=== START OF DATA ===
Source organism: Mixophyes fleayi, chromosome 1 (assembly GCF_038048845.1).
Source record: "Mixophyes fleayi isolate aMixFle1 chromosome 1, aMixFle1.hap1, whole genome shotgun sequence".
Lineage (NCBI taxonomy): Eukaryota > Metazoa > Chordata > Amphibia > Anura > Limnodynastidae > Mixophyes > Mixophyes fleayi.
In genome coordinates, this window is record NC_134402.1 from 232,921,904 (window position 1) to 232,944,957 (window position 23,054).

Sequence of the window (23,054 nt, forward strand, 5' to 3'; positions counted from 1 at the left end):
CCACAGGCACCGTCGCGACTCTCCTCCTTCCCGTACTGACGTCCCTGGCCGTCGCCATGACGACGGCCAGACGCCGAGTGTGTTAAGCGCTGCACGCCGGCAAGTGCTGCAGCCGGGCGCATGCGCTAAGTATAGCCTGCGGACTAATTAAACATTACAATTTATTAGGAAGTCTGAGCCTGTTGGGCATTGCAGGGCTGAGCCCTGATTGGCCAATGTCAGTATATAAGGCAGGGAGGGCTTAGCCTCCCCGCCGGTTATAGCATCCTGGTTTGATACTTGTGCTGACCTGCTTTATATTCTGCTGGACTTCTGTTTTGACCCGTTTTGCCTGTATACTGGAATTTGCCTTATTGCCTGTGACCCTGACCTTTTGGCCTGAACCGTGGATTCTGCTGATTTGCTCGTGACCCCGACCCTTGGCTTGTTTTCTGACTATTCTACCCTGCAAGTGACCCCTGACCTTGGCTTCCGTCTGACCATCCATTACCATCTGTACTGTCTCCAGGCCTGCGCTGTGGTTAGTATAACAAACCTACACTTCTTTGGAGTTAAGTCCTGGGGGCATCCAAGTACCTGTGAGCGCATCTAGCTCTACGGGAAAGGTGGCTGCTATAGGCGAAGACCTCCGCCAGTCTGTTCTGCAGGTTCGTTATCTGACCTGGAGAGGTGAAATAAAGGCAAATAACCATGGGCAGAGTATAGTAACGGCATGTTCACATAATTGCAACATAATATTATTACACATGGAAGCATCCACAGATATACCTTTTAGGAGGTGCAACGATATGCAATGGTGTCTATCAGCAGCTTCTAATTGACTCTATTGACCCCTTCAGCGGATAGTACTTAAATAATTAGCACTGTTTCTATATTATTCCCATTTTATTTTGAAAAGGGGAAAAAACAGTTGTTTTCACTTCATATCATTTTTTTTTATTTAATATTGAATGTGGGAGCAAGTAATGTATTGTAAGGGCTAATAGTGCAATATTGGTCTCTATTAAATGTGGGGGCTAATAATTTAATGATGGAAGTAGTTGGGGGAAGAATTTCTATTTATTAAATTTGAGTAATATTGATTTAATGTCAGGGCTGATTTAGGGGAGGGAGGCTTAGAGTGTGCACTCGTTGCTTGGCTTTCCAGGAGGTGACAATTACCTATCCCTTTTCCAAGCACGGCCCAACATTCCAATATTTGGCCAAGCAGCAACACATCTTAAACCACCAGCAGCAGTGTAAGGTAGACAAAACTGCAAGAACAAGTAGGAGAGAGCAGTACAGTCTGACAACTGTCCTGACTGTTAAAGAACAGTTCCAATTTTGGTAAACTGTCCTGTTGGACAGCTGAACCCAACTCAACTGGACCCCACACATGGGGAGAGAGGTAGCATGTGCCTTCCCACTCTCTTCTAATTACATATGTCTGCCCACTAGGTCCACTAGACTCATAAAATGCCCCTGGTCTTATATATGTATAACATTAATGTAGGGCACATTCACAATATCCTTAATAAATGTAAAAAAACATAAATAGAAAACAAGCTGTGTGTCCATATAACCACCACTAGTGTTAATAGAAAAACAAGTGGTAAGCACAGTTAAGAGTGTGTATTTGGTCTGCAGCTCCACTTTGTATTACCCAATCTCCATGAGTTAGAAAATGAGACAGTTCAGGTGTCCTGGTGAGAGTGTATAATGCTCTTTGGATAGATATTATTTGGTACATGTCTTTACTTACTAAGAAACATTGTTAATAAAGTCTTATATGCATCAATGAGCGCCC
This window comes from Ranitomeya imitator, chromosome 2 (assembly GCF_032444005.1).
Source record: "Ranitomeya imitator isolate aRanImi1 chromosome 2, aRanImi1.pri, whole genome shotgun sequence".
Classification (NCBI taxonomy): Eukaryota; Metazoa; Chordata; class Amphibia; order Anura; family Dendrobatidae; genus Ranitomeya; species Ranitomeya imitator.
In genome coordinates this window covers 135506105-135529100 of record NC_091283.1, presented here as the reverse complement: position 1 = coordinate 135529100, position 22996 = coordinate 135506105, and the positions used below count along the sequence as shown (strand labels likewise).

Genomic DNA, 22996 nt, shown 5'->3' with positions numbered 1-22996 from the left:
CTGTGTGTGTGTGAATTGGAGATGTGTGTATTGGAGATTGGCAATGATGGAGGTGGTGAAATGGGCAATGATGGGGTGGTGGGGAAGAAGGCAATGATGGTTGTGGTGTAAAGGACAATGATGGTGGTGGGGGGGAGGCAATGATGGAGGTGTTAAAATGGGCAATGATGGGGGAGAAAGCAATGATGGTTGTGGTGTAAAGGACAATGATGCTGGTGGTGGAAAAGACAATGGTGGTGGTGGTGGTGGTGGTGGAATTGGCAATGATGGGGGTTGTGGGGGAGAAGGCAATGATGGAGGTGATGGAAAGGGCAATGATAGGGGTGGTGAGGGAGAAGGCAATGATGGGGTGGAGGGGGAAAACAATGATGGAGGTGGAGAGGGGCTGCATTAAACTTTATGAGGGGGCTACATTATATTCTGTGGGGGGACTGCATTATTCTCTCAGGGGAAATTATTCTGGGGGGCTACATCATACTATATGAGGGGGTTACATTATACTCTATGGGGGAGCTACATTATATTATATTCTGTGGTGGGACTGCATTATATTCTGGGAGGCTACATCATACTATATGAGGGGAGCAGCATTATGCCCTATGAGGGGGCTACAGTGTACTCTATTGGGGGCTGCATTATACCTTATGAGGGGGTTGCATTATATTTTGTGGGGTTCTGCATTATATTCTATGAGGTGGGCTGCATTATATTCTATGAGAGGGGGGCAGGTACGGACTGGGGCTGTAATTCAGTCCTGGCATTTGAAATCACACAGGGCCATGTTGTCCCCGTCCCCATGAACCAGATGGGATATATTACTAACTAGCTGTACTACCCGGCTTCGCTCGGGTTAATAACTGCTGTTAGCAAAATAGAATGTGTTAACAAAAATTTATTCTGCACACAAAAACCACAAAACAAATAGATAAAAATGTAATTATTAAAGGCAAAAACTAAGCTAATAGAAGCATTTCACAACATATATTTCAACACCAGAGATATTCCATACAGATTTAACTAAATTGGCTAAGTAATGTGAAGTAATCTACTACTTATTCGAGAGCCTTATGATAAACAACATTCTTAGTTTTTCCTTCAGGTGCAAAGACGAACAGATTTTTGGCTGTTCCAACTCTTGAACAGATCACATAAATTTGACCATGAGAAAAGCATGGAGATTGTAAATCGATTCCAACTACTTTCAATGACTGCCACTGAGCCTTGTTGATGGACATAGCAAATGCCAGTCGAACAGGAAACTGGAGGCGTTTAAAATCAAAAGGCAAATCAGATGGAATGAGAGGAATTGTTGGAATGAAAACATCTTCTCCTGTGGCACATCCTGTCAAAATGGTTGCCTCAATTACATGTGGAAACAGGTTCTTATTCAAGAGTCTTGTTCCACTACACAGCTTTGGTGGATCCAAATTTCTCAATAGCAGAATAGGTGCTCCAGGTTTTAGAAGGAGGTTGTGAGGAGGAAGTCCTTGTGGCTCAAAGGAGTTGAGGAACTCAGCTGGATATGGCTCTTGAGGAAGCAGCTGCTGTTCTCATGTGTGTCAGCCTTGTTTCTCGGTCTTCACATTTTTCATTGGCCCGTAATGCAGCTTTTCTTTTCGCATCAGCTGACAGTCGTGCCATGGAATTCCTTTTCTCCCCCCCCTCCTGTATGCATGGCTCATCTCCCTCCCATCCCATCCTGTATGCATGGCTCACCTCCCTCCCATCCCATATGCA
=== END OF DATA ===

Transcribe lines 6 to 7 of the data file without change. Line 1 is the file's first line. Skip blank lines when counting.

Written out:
CCACAGGCACCGTCGCGACTCTCCTCCTTCCCGTACTGACGTCCCTGGCCGTCGCCATGACGACGGCCAGACGCCGAGTGTGTTAAGCGCTGCACGCCGGCAAGTGCTGCAGCCGGGCGCATGCGCTAAGTATAGCCTGCGGACTAATTAAACATTACAATTTATTAGGAAGTCTGAGCCTGTTGGGCATTGCAGGGCTGAGCCCTGATTGGCCAATGTCAGTATATAAGGCAGGGAGGGCTTAGCCTCCCCGCCGGTTATAGCATCCTGGTTTGATACTTGTGCTGACCTGCTTTATATTCTGCTGGACTTCTGTTTTGACCCGTTTTGCCTGTATACTGGAATTTGCCTTATTGCCTGTGACCCTGACCTTTTGGCCTGAACCGTGGATTCTGCTGATTTGCTCGTGACCCCGACCCTTGGCTTGTTTTCTGACTATTCTACCCTGCAAGTGACCCCTGACCTTGGCTTCCGTCTGACCATCCATTACCATCTGTACTGTCTCCAGGCCTGCGCTGTGGTTAGTATAACAAACCTACACTTCTTTGGAGTTAAGTCCTGGGGGCATCCAAGTACCTGTGAGCGCATCTAGCTCTACGGGAAAGGTGGCTGCTATAGGCGAAGACCTCCGCCAGTCTGTTCTGCAGGTTCGTTATCTGACCTGGAGAGGTGAAATAAAGGCAAATAACCATGGGCAGAGTATAGTAACGGCATGTTCACATAATTGCAACATAATATTATTACACATGGAAGCATCCACAGATATACCTTTTAGGAGGTGCAACGATATGCAATGGTGTCTATCAGCAGCTTCTAATTGACTCTATTGACCCCTTCAGCGGATAGTACTTAAATAATTAGCACTGTTTCTATATTATTCCCATTTTATTTTGAAAAGGGGAAAAAACAGTTGTTTTCACTTCATATCATTTTTTTTTATTTAATATTGAATGTGGGAGCAAGTAATGTATTGTAAGGGCTAATAGTGCAATATTGGTCTCTATTAAATGTGGGGGCTAATAATTTAATGATGGAAGTAGTTGGGGGAAGAATTTCTATTTATTAAATTTGAGTAATATTGATTTAATGTCAGGGCTGATTTAGGGGAGGGAGGCTTAGAGTGTGCACTCGTTGCTTGGCTTTCCAGGAGGTGACAATTACCTATCCCTTTTCCAAGCACGGCCCAACATTCCAATATTTGGCCAAGCAGCAACACATCTTAAACCACCAGCAGCAGTGTAAGGTAGACAAAACTGCAAGAACAAGTAGGAGAGAGCAGTACAGTCTGACAACTGTCCTGACTGTTAAAGAACAGTTCCAATTTTGGTAAACTGTCCTGTTGGACAGCTGAACCCAACTCAACTGGACCCCACACATGGGGAGAGAGGTAGCATGTGCCTTCCCACTCTCTTCTAATTACATATGTCTGCCCACTAGGTCCACTAGACTCATAAAATGCCCCTGGTCTTATATATGTATAACATTAATGTAGGGCACATTCACAATATCCTTAATAAATGTAAAAAAACATAAATAGAAAACAAGCTGTGTGTCCATATAACCACCACTAGTGTTAATAGAAAAACAAGTGGTAAGCACAGTTAAGAGTGTGTATTTGGTCTGCAGCTCCACTTTGTATTACCCAATCTCCATGAGTTAGAAAATGAGACAGTTCAGGTGTCCTGGTGAGAGTGTATAATGCTCTTTGGATAGATATTATTTGGTACATGTCTTTACTTACTAAGAAACATTGTTAATAAAGTCTTATATGCATCAATGAGCGCCC
This window comes from Ranitomeya imitator, chromosome 2 (assembly GCF_032444005.1).